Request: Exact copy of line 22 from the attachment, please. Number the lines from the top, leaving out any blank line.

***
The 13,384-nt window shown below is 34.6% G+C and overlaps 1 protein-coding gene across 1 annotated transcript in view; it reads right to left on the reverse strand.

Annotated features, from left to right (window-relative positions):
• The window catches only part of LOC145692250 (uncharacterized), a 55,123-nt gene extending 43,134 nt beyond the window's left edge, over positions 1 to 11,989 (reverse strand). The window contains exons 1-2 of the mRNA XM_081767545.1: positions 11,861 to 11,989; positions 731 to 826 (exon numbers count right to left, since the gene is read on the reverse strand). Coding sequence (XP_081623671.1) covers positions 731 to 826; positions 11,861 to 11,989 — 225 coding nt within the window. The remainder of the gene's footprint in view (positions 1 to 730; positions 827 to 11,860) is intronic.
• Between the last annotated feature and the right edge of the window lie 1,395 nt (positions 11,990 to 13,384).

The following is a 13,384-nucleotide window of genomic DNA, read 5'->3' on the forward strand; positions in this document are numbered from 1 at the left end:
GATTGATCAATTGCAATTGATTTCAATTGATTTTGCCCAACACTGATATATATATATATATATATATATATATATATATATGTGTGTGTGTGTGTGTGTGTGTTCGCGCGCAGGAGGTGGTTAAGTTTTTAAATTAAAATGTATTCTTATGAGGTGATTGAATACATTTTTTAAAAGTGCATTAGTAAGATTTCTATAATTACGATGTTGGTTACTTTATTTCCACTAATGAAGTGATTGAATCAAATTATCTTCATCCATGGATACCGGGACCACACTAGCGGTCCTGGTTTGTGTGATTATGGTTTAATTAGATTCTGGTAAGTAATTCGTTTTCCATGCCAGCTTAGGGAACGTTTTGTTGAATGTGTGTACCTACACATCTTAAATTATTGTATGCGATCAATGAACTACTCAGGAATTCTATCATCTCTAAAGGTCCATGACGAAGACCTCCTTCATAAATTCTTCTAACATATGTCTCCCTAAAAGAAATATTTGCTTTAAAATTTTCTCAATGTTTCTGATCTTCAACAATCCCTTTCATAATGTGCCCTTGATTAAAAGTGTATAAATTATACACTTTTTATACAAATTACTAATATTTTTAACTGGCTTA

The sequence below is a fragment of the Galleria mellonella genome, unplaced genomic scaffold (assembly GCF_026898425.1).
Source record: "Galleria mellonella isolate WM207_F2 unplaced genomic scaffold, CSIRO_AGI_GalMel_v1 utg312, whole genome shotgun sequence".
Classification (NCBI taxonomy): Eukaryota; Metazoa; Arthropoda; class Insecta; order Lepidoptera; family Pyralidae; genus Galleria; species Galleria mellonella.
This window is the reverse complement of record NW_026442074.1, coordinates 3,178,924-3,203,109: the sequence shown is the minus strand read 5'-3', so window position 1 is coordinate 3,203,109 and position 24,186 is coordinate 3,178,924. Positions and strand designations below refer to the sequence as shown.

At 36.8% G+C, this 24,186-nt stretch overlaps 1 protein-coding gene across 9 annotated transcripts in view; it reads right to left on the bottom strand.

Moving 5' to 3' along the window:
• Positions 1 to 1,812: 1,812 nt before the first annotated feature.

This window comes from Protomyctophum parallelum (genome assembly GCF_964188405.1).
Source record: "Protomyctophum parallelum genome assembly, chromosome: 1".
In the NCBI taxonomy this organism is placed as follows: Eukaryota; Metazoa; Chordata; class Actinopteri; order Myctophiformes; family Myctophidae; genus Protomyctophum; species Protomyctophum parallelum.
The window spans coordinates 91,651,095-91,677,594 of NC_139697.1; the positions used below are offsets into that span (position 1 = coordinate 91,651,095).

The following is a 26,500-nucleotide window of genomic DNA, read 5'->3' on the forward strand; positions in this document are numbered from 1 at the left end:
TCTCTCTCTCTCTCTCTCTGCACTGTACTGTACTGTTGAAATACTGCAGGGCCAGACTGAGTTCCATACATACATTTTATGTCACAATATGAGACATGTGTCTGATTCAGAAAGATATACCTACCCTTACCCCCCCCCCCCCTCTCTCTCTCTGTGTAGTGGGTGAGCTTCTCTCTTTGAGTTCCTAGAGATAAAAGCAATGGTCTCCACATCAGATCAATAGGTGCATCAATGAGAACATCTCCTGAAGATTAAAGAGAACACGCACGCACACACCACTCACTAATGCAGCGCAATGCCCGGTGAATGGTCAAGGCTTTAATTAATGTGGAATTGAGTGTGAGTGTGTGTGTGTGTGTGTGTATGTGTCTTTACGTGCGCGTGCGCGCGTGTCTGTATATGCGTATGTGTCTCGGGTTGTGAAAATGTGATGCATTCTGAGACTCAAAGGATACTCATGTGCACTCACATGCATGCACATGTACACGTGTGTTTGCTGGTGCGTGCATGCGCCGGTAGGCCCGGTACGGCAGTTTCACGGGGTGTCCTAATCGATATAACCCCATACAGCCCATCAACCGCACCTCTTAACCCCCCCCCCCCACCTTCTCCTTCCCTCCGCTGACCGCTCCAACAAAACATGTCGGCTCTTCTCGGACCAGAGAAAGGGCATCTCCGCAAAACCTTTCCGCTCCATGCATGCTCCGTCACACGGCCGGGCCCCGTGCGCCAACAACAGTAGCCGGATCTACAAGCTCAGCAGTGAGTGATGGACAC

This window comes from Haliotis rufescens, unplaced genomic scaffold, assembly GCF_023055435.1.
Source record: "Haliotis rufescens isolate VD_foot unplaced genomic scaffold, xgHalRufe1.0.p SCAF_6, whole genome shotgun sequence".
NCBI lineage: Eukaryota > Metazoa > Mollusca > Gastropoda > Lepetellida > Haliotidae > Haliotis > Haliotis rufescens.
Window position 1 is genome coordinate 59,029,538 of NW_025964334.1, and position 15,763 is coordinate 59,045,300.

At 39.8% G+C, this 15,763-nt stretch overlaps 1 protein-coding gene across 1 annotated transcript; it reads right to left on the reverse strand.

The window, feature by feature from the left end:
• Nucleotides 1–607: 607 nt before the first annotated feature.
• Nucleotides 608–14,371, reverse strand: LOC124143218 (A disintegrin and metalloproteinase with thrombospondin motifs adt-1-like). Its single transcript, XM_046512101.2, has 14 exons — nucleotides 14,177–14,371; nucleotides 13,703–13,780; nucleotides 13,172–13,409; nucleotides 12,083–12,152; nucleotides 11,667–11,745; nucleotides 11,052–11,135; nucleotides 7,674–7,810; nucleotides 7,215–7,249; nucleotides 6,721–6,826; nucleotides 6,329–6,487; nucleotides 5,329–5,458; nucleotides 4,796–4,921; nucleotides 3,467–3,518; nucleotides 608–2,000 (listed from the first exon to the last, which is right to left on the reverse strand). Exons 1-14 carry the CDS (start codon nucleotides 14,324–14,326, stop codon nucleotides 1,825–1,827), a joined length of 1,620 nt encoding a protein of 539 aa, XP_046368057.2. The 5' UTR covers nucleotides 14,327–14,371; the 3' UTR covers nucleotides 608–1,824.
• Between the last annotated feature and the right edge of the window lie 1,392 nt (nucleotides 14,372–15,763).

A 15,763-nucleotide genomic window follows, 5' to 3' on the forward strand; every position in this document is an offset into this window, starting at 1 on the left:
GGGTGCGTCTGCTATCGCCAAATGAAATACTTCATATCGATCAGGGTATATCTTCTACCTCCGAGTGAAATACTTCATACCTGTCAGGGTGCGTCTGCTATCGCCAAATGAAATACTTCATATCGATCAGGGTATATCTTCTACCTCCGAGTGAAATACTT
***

NCBI lineage: Eukaryota > Metazoa > Mollusca > Gastropoda > Lepetellida > Haliotidae > Haliotis > Haliotis rufescens.